While some of the land on the interior side of the highway may be sold off to help finance this purchase, most of it will be dedicated as park. One exciting feature of this deal is that the land acquired near the Potholes completes the Sea-to-Sea Green-Blue Belt, which, besides having the distinction of being the most awkwardly-named park reserve/network on the Island, will now stretch all the way from the Sooke Basin to Saanich Inlet.

The land deal is worth nearly $19 million, most of which is coming from the CRD’s parkland acquisition fund, and will be paid over 3 years. The rest of the money will come from TLC, and hopefully, the provincial government, who have been under fire since the land was released from the TFL three years ago. Many see it as an opportunity for the province to right a wrong that caused great controversy.

And speaking of the parkland acquisition fund… this is part of your yearly property taxes. Since it was established in 2000, it has been $10 per household per year, which has been well used in my opinion, protecting  nearly 3000 hectares of land at a value of nearly $31 million. Your contribution to the fund will be going up this year by $2, and will eventually rise to $20 per year, allowing the CRD to purchase lands such as the Jordan River WFP parcels for everyone’s use and enjoyment, forever. I’d happily pay $50 or even $100 per year to pad this fund and enable the special areas in our region to be protected. It’s a great example of taxpayer money going into something we all benefit from.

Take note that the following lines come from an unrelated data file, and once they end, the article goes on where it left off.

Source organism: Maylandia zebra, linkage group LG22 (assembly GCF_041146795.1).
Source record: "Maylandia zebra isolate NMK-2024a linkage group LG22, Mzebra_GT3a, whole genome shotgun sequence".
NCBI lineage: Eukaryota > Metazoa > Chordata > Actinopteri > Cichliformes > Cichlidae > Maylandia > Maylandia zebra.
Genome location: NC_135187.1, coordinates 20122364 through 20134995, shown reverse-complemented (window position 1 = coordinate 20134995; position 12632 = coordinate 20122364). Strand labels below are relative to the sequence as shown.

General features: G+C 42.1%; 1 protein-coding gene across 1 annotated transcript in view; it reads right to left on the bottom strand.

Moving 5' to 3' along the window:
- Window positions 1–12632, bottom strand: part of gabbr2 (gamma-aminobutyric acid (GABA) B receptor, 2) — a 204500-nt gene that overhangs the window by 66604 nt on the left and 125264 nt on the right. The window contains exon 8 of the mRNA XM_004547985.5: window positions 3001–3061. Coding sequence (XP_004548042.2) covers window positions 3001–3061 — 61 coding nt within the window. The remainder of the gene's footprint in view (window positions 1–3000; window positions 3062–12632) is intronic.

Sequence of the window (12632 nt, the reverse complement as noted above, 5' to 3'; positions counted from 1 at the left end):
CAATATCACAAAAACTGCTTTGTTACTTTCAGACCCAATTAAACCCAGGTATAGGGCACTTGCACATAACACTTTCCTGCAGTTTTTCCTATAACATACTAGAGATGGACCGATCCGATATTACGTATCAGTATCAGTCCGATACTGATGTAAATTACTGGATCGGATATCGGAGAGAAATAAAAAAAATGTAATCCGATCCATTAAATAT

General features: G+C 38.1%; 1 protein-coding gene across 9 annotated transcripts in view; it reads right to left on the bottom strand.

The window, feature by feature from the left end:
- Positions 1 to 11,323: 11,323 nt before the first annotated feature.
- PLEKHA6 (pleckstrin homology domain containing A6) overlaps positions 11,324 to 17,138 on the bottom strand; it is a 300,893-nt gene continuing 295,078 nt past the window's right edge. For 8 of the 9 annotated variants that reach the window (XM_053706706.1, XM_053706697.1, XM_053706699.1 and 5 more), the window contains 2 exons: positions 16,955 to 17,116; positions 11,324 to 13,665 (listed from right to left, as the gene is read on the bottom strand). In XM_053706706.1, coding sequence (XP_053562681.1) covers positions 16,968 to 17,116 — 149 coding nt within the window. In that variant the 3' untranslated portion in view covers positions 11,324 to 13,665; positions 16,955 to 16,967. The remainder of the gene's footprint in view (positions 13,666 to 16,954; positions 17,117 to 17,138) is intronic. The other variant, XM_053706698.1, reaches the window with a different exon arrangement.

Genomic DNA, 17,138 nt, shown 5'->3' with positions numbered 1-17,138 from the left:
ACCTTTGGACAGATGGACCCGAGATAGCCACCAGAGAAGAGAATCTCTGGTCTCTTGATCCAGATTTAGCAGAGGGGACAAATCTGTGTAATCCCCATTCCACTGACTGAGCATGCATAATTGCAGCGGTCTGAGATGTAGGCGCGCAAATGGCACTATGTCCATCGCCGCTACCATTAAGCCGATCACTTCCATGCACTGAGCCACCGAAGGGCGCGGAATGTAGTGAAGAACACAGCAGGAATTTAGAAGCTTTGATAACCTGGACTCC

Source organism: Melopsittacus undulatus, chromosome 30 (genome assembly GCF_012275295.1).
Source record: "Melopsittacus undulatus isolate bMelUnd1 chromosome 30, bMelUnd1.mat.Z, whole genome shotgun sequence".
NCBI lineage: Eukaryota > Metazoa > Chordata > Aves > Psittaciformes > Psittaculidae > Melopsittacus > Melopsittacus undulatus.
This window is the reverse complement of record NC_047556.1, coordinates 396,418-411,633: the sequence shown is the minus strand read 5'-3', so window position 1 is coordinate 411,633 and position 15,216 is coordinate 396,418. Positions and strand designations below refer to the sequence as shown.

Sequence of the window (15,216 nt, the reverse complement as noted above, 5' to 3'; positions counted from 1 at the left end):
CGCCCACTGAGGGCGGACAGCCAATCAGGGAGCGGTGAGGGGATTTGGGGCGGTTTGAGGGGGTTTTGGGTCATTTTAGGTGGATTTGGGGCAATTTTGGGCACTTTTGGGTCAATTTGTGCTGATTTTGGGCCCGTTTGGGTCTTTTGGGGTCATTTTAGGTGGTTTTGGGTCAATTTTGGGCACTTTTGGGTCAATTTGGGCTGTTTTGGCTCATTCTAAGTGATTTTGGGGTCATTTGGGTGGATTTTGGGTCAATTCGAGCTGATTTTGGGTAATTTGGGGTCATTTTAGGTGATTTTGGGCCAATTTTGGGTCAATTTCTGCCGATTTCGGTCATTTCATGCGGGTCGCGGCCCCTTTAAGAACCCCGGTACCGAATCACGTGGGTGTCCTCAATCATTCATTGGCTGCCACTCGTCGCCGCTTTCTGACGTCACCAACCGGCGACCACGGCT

The deal is still tentative, but is slated to close in August. I’m looking forward to the CRD’s plan and longterm vision for these newly acquired lands.

What’s your take on this announcement? Good, bad, otherwise? State your opinion, but be nice to one another!

Tim Ayres – Sooke Real Estate Professional

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Ilkay Completes Purchase of Ex-TFL Land Near Jordan River

The Public Campsite At Jordan River, BC

The Public Campsite At Jordan River, BC

The Times Colonist reports that Vancouver-based developer Ender Ilkay has completed part of his desired purchase of ex-Western Forest Products tree farm license land near Jordan River. The parcel that Ilkay has bought is relatively small in relation to the entire 2500 hectares (nearly 6200 acres) that he has an option to purchase. At 250 hectares (nearly 620 acres), the purchase cost him $3 million and change, according to the report.